Myths & Truths
Myth: Domestic violence only happens to poor, uneducated women and women of different race or color.
Truth: Persons of any class, culture, religion, sexual orientation, marital status, age, and sex can be victims or perpetrators of domestic violence. Because women with money usually have more access to resources, poorer women tend to utilize community agencies, and are therefore more visible.
Myth: Some people deserve to be abused; they are responsible for the violence because they know how to provoke it.
Truth: No one deserves to be abused. The only person responsible for the abuse is the abuser. Physical violence, even among family members, is wrong and against the law.
Myth: If the victim didn’t like it, she would leave.
Truth: There are many reasons why women may not leave, including fear for herself, her children and even pets. Not leaving does not mean that the situation is okay or that the victim wants to be abused. The most dangerous time for a woman who is being abused is when she tries to leave.
Myth: Men cannot be abused.
Truth: Men can be, and are, abused. Up to 13% of all reported domestic assaults occur to men.
Myth: Most people who commit violence are under the effects of alcohol or drugs.
Truth: Although many abusive partners also abuse alcohol and/or drugs, this is not the underlying cause of the battering. Many batterers use alcohol/drugs as an excuse to explain their violence.
Myth: Stress and anger lead to violence.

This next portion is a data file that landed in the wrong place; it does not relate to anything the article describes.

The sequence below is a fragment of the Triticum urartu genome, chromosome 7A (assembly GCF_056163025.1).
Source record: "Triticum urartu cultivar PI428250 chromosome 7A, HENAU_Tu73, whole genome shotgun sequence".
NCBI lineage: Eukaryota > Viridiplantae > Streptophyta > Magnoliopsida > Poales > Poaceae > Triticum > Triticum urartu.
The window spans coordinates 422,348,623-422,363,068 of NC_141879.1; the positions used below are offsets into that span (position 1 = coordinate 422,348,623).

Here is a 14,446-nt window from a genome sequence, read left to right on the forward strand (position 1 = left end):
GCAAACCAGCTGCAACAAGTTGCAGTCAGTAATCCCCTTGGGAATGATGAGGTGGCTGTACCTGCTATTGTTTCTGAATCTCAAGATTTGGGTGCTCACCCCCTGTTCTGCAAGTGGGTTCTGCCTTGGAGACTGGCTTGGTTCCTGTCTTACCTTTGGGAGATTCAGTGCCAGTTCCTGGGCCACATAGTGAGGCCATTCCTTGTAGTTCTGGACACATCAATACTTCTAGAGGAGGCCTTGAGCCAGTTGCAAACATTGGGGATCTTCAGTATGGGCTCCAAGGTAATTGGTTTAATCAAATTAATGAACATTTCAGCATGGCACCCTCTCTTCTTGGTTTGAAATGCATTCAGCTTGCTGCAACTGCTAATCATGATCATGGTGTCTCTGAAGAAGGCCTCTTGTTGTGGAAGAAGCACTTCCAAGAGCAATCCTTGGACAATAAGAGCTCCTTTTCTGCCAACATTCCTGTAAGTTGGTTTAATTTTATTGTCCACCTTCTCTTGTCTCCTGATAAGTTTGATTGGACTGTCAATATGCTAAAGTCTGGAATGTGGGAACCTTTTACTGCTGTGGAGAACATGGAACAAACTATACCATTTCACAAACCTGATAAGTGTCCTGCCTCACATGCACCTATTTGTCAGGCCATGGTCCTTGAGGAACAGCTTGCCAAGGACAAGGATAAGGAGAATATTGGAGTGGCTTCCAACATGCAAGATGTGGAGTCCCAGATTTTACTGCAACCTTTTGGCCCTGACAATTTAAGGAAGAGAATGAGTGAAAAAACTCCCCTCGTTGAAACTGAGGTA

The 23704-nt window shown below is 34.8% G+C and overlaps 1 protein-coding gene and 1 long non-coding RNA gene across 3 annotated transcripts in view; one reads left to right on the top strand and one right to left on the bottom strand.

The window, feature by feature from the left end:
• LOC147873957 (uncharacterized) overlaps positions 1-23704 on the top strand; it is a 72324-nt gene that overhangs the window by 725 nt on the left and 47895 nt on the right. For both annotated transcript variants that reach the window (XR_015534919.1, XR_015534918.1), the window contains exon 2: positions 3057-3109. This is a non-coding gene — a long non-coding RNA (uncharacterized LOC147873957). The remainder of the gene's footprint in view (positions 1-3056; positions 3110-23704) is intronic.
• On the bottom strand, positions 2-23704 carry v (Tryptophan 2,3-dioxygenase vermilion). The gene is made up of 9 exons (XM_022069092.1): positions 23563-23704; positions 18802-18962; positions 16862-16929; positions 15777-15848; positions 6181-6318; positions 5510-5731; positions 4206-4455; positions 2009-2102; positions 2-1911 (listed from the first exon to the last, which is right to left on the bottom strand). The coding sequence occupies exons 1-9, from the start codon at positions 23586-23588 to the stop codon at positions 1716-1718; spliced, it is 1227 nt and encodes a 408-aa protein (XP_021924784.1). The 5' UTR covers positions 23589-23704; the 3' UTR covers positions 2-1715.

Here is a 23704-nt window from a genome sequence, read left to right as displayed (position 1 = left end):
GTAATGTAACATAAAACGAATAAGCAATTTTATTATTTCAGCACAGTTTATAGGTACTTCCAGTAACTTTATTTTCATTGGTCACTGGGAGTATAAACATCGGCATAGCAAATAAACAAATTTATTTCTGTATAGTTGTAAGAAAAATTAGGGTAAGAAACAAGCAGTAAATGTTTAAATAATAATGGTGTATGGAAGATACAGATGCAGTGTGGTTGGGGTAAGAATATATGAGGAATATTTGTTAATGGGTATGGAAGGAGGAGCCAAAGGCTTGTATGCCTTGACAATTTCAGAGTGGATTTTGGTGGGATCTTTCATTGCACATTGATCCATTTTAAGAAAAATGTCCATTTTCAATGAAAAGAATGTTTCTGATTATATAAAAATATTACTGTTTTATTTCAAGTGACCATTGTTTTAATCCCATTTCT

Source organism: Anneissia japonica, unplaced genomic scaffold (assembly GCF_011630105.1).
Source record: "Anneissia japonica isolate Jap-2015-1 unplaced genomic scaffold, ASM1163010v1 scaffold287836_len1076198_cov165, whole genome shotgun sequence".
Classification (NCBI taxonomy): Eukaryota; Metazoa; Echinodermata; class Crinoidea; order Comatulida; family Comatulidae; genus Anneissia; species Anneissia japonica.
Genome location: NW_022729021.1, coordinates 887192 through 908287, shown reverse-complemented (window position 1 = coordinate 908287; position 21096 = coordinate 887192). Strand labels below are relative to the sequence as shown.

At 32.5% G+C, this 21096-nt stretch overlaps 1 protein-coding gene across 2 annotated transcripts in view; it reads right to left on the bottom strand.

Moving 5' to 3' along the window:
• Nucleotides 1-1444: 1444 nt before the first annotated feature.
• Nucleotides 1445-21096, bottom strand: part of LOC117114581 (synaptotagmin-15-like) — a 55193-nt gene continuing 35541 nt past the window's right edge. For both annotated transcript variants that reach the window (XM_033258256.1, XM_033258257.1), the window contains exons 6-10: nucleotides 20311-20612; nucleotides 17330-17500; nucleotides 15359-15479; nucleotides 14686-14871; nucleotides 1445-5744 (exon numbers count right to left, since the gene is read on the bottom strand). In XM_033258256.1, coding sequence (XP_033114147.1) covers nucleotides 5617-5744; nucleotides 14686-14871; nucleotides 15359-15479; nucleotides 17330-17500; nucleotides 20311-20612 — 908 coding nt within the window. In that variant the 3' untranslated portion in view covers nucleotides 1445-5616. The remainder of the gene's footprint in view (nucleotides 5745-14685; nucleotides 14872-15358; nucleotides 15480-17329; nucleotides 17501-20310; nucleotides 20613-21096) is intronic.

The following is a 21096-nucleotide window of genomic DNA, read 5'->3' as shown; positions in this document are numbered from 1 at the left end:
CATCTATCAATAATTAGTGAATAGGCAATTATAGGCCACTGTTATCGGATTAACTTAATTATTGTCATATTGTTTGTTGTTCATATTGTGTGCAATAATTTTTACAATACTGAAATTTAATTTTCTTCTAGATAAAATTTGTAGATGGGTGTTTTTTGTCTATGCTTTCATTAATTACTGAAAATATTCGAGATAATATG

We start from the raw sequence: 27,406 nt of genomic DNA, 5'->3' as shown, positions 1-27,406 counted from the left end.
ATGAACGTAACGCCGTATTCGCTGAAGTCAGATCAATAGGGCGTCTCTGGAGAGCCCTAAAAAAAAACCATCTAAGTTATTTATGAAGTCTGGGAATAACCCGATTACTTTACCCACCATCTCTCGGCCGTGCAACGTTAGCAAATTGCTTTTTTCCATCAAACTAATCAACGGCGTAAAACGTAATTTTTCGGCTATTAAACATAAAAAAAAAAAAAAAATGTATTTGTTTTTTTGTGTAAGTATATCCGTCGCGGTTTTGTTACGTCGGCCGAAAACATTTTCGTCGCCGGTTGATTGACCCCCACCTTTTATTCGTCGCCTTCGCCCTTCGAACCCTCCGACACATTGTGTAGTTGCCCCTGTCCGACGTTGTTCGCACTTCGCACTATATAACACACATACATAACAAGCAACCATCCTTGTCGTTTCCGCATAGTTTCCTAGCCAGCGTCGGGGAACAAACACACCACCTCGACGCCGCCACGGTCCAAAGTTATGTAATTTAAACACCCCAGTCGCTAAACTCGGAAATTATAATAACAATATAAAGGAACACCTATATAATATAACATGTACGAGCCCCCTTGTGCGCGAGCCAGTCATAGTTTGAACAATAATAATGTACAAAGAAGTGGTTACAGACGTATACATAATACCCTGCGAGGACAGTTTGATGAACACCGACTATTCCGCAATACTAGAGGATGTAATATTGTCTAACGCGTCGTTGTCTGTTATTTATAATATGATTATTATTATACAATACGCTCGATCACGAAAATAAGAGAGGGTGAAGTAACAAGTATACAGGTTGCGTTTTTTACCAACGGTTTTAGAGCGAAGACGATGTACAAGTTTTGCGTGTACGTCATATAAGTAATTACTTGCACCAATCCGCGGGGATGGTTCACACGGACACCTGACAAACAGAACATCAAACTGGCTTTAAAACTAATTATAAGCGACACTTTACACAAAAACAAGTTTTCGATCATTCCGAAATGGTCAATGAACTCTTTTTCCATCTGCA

Truth: Violent behavior is a choice. Perpetrators use it to control their victims. Domestic violence is about batterers using their control, not losing their control. Their actions are very deliberate.
Myth: Batterers are violent in all their relationships.
Truth: Batterers choose to be violent to their partner and hurt them in ways they would never hurt someone else. Their violence is about control of the person.
Myth: Violence is about anger and rage. The abuser is out of control.
Truth: There are many reasons it is obvious that an abuser is in control of his actions. He does not batter other individuals. He waits until there are no witnesses and abuses the person he says he loves. The abuser very often escalates from pushing and shoving to hitting in places where the bruises and marks will not show. If he were "out of control" or "in a rage" he would not be able to direct or limit where his kicks or punches land.
Myth: Domestic violence is a personal problem between a husband and a wife.
Truth: Domestic violence affects everyone.
Myth: Domestic Violence occurs in only a small percentage of relationships.
Truth: Domestic Violence occurs in up to 1/3 of all relationships, including same sex relationships. One in three women will report violence from a spouse or partner in their lifetime.
Myth: Domestic Violence is usually a one time, isolated occurrence due to anger or stress.
Truth: Battering is a pattern of control that includes the repeated use of a number of tactics including threats, intimidation, isolation, economic and financial control, psychological and sexual abuse. Physical violence is only one of the tactics used to control another person.